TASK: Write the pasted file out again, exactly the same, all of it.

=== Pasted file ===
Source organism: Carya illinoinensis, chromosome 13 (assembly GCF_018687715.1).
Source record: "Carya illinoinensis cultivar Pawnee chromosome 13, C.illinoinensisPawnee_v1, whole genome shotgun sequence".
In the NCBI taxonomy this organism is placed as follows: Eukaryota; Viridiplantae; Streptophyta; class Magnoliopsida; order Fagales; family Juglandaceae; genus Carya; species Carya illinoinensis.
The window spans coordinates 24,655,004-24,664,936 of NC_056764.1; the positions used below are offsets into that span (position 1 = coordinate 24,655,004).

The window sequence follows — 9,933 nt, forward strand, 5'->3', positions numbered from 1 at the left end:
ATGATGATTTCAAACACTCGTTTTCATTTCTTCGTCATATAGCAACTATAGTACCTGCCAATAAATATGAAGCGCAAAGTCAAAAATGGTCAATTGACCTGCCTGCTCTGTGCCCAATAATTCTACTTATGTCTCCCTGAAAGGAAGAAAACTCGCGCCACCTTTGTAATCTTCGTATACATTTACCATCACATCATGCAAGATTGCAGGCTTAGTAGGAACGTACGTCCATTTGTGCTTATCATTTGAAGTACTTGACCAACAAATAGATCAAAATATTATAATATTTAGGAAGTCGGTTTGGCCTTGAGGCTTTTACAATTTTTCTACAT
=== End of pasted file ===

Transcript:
Source organism: Carya illinoinensis, chromosome 13 (assembly GCF_018687715.1).
Source record: "Carya illinoinensis cultivar Pawnee chromosome 13, C.illinoinensisPawnee_v1, whole genome shotgun sequence".
In the NCBI taxonomy this organism is placed as follows: Eukaryota; Viridiplantae; Streptophyta; class Magnoliopsida; order Fagales; family Juglandaceae; genus Carya; species Carya illinoinensis.
The window spans coordinates 24,655,004-24,664,936 of NC_056764.1; the positions used below are offsets into that span (position 1 = coordinate 24,655,004).

The window sequence follows — 9,933 nt, forward strand, 5'->3', positions numbered from 1 at the left end:
ATGATGATTTCAAACACTCGTTTTCATTTCTTCGTCATATAGCAACTATAGTACCTGCCAATAAATATGAAGCGCAAAGTCAAAAATGGTCAATTGACCTGCCTGCTCTGTGCCCAATAATTCTACTTATGTCTCCCTGAAAGGAAGAAAACTCGCGCCACCTTTGTAATCTTCGTATACATTTACCATCACATCATGCAAGATTGCAGGCTTAGTAGGAACGTACGTCCATTTGTGCTTATCATTTGAAGTACTTGACCAACAAATAGATCAAAATATTATAATATTTAGGAAGTCGGTTTGGCCTTGAGGCTTTTACAATTTTTCTACAT